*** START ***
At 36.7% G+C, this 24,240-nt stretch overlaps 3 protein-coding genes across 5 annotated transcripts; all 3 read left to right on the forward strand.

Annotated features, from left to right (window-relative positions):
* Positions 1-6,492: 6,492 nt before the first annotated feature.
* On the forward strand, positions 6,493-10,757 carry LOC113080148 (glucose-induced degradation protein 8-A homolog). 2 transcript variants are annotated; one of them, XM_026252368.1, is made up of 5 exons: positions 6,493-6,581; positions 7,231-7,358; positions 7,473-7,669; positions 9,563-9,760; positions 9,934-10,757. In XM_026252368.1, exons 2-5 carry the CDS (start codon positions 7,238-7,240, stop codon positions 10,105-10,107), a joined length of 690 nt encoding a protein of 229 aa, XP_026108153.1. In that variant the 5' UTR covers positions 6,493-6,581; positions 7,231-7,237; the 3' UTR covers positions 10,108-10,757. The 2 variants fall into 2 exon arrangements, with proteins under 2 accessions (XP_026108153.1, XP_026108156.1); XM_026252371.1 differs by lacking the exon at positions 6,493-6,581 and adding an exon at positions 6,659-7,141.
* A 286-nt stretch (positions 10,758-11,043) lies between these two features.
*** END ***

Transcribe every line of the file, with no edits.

At 36.7% G+C, this 24,240-nt stretch overlaps 3 protein-coding genes across 5 annotated transcripts; all 3 read left to right on the forward strand.

Annotated features, from left to right (window-relative positions):
* Positions 1-6,492: 6,492 nt before the first annotated feature.
* On the forward strand, positions 6,493-10,757 carry LOC113080148 (glucose-induced degradation protein 8-A homolog). 2 transcript variants are annotated; one of them, XM_026252368.1, is made up of 5 exons: positions 6,493-6,581; positions 7,231-7,358; positions 7,473-7,669; positions 9,563-9,760; positions 9,934-10,757. In XM_026252368.1, exons 2-5 carry the CDS (start codon positions 7,238-7,240, stop codon positions 10,105-10,107), a joined length of 690 nt encoding a protein of 229 aa, XP_026108153.1. In that variant the 5' UTR covers positions 6,493-6,581; positions 7,231-7,237; the 3' UTR covers positions 10,108-10,757. The 2 variants fall into 2 exon arrangements, with proteins under 2 accessions (XP_026108153.1, XP_026108156.1); XM_026252371.1 differs by lacking the exon at positions 6,493-6,581 and adding an exon at positions 6,659-7,141.
* A 286-nt stretch (positions 10,758-11,043) lies between these two features.